For two years this continued, a time of utter misery, of unceasing labor and deprivation. Assunta was driven like a slave under Giovanni, and he continually found fault with Maria. Neither could speak out, for to oppose Giovanni was to make him worse. So they endured, for each other.
Then in June, 1902, Alessandro changed toward Maria. He became increasingly aware of her loveliness and, his mind inflamed with the pornography with which he had surrounded himself, he began first to flatter her and then urge her to give in to him. Sensing rather than understanding his meaning, at the beginning, she repulsed him and he threatened her with death if she told Assunta. Although she was alert to avoid being alone with him and ignored his open taunting, she lived with increasing terror of the hour when he would find her alone and helpless.
It came quickly. Alessandro planned it well. Her mother in the fields…his father asleep in the shade beside the house. Maria, trapped alone in the kitchen, struggled to avoid sin; finally, forced to choose between death and sin, she chose death, and it was a terrible death. Alessandro ripped her body fourteen times with a sharp blade and left her bleeding and unconscious.
While no effort could have saved her, the long delays in getting help increased her suffering. It was over an hour before she was discovered by Giovanni. At his calling Assunta rushed in from the field. Then a neighbor was sent to Nettuno for a doctor. The doctor asked for an ambulance, which arrived at six o’clock — Maria had been bleeding since two o’clock. Then seven miles over rough road in the horse-drawn vehicle, every jolt ripping her body with fresh pain. She endured this, as she endured all things, without complaints. Then the surgeons were afraid to give her an anesthetic, and, for the second time that day, knives cut into her body. The next day she died.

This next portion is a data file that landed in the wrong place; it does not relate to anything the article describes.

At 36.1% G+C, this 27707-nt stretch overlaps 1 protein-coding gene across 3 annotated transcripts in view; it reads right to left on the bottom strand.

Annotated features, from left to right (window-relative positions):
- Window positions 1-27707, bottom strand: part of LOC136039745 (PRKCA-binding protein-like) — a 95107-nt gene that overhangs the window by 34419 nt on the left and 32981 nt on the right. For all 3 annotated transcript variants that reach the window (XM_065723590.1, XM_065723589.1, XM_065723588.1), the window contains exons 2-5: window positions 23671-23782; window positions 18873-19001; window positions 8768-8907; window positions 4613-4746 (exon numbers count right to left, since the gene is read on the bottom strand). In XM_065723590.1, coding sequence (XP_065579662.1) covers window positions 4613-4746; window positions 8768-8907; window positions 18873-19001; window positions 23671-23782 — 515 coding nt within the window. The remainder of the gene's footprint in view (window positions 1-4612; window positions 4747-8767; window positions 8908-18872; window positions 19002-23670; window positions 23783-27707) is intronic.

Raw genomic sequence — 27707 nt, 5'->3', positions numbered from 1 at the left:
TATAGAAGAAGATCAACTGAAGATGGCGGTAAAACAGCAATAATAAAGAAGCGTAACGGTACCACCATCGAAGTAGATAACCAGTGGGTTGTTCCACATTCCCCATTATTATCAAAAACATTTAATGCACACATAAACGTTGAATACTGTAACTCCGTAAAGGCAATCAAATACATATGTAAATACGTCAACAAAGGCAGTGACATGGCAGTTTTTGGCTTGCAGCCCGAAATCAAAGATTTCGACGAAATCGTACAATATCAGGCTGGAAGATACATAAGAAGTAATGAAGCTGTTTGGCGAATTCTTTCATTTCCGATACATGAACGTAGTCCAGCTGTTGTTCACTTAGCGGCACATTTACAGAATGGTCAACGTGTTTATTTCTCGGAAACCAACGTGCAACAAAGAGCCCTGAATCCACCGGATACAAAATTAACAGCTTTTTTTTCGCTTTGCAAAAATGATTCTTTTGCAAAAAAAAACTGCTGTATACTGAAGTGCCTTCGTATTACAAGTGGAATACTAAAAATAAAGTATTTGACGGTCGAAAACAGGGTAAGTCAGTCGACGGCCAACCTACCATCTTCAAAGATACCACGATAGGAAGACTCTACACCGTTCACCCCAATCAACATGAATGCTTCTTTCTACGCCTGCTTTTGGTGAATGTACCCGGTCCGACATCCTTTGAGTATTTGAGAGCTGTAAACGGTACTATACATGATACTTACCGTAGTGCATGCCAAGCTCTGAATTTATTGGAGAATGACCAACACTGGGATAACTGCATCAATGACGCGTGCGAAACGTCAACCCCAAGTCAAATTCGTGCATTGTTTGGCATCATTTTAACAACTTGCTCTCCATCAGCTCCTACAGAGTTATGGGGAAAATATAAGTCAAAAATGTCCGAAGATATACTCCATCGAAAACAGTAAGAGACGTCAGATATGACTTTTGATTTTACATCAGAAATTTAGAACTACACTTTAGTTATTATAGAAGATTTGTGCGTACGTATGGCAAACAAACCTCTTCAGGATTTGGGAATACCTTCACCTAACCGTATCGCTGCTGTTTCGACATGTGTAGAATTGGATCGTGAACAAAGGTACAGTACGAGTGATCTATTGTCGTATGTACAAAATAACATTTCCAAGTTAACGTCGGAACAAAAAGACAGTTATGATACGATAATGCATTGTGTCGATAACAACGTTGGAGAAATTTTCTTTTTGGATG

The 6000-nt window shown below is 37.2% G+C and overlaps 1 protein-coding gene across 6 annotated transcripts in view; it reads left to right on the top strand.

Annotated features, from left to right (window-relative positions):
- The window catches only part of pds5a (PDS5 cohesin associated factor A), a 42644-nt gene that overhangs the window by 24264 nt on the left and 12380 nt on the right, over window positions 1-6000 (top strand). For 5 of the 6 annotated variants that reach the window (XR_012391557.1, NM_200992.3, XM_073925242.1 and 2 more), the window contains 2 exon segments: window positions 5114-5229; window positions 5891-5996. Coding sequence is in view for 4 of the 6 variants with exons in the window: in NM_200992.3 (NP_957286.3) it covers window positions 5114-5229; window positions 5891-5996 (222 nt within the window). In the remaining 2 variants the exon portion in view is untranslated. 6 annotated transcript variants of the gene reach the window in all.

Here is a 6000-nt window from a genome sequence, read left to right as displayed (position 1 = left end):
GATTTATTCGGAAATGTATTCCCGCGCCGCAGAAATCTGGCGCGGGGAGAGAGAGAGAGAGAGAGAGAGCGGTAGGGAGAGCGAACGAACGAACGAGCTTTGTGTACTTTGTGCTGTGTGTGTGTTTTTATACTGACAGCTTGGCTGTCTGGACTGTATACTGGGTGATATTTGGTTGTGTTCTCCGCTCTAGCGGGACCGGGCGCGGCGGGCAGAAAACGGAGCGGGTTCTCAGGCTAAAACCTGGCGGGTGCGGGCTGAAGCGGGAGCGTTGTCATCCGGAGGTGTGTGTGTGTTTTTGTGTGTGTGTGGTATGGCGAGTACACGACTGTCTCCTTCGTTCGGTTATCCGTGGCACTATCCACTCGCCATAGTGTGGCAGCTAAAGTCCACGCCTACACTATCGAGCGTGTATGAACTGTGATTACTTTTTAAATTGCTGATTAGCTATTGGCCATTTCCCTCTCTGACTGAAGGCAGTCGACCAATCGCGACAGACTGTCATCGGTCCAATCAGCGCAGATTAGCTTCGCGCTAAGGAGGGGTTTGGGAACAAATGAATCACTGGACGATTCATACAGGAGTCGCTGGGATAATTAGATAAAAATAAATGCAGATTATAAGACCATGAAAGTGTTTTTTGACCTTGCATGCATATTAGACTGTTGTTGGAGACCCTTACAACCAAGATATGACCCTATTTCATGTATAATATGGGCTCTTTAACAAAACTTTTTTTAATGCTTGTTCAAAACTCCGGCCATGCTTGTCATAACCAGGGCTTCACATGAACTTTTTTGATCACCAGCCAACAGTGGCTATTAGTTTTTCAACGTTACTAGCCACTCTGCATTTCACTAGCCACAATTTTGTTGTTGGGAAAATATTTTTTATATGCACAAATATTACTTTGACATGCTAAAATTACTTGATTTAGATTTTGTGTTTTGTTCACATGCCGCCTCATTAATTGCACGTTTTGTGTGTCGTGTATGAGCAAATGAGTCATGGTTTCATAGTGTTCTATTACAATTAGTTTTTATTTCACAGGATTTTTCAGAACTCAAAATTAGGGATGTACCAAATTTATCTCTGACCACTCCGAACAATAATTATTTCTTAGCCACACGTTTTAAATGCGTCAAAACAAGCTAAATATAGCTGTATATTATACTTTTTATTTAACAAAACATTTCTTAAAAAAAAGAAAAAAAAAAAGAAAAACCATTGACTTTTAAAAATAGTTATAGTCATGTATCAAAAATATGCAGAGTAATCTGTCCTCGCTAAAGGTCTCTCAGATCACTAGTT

That is the brief story of her life, on the natural plane. What the scientists would call the facts.
“Marriage…nothing less than cooperation with the Creator in populating Heaven.” —B. G. Sandburst
But the facts , of course, do not explain her sainthood. She is in a special way a child of the church and a Child of Mary in the Age of Mary. She belongs to the Age of LaSalette, Lourdes, and Fatima and, like the children of those Apparitions, she is the voice of Mary recalling the church to Prayer and Penance and Heroic Virtue. In addition, it was her special vocation to live the uncompromising absolute: to choose to die rather than to sin, and to become the shining lovely saint of Purity. Everything in her life prepared her to be the special instrument of the Holy Virgin.
She was born in October, the month of the Rosary, Assunta and Luigi had been certain that the Virgin would send them a little girl, and they named her for the Madonna, consecrated her to the Madonna, and Assunta asked that she be baptized the day after her birth: so that at the earliest possible moment she might be free of Original Sin. Luigi agreed. To them, Original Sin was a fact.
Also, to Assunta and Luigi marriage was, in fact , a Sacrament and a Vocation — a calling to sanctity. Theirs was a profound love, “at first sight and last,” which deepened through respect, admiration and sacrifice. Their children, the fruit of their love, raised in the circle of their love, responded with love and obedience. And their spiritual life was daily enriched when each evening Luigi led them in saying the Rosary. The Rosary of Holy Mary, which kept the facts of Christ’s life daily before them close to God and His Mother.
Assunta was Maria’s teacher. She could neither read nor write, but she understood her religion and she taught Maria what she knew; to love god, to die rather than offend Him. In her summation: “I taught her the fear of god and God did the rest.”
So Maria’s sainthood had its beginnings in the love of her parents, the sanctity of their marriage, and the knowledge of her religion.